Last updated on September 9th, 2022 at 04:19 pm
Henrik Ibsen is the person to enliven the spirit of drama more than after one hundred years of any mentionable drama (School for Scandal in 1777 by R. B. Sheridan) in English Literature, and more over he is told to be the only dramatist after the demise of William Shakespeare to have freshened the culture and standard of drama in a large scale. Some important works by Ibsen are Ghosts, A Doll’s House etc. In this article we’re sharing Top 10 Best Henrik Ibsen Quotes.
Top 10 Best Henrik Ibsen Quotes
- “It is the very mark of the spirit of rebellion to crave for happiness in this life”
Happiness, as the term is most popularly defined, is not something that we generally find in our routine life. Human mind always craves for something more, some higher level in everything. On the other hand, for social and moral up gradation as well this change is required. And if this crave for change is registered in logical perspective as Henrik Ibsen puts it, could very aptly be called ‘spirit of defiance’, because only when one possesses the said spirit he becomes able to change his circumstances and thus can bring in the desired happiness in life.
- “I don’t imagine you will dispute the fact that at present the stupid people are in an absolutely overwhelming majority all the world over.”
Judging from the present scenario in this 22nd Century world this comment made by Henrik Ibsen could be considered as a universal statement. But in respect of the time when he had lived and especially the country where he mostly exercised writing, making such a bold criticism against the society was really a matter of guts. Probably the amount of hardship he had to face as a boy in his family as well as in school had given him the desperation to be able to announce the stupidity of most people around us.
- “A thousand words leave not the same deep impression as does a single deed.”
If the previous comment is the effect, the reason could possibly be this assertion made by Ibsen that those who are actually stupid in our society, try to behave more smartly by virtue of their oratory and not any action. It is a pity that in our world those who actually bear the burden of the nation are seldom given any recognition. Instead all credits are snatched by who can speak well and thus maintain a favourable surrounding always. But to people like Ibsen, it is the deed that makes the final impression no matter how much one may flutter.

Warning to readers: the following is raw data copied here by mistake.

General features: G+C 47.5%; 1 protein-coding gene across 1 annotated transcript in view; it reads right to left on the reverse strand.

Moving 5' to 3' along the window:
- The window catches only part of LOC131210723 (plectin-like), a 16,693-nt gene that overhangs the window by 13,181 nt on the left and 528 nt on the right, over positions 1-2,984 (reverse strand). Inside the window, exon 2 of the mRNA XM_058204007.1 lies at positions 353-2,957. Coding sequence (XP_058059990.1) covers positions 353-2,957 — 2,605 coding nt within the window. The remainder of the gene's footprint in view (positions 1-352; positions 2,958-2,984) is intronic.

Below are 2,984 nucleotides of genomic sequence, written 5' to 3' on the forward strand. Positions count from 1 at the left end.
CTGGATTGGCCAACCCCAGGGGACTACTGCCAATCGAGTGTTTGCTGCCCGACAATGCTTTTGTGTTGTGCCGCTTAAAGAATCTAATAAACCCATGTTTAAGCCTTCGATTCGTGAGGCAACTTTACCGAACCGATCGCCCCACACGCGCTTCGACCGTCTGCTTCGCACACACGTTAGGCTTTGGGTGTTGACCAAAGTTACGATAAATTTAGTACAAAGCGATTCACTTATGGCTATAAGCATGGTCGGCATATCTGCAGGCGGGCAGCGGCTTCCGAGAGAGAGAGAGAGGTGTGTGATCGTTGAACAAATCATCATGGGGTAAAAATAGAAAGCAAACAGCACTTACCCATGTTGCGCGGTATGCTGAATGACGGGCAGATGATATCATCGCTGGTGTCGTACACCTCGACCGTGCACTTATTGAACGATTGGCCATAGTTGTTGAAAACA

- “You see, the point is that the strongest man in the world is he who stands most alone.”
In his life Henrik Ibsen had to face lot of adversities. His career was not at all smooth and in every step he had to literally earn the right to sustain and progress. He had known it very well that in times of struggle one very rarely finds a helping hand; rather it is only the sufferer who has to bear the entire load. This comment, therefore, is justified as the fact that a man has been alone, proves that he has undergone the most hard times in life and yet has succeeded every time; that man is the strongest man.
- “You have never loved me. You have only thought it pleasant to be in love with me.”
Henrik Ibsen’s all time famous drama A Doll’s House is the source of this quoted line which is spoken by Nora, the central female character in the play. This is towards the end of the drama when Nora finds herself utterly alone even after having a husband and two kids and she finally realizes that her husband had never been in love with her at all; rather she had always been a ‘play thing’ for him. Although she had sacrificed a lot for the family, especially for her husband, when she needed support most she got rebuked by her husband.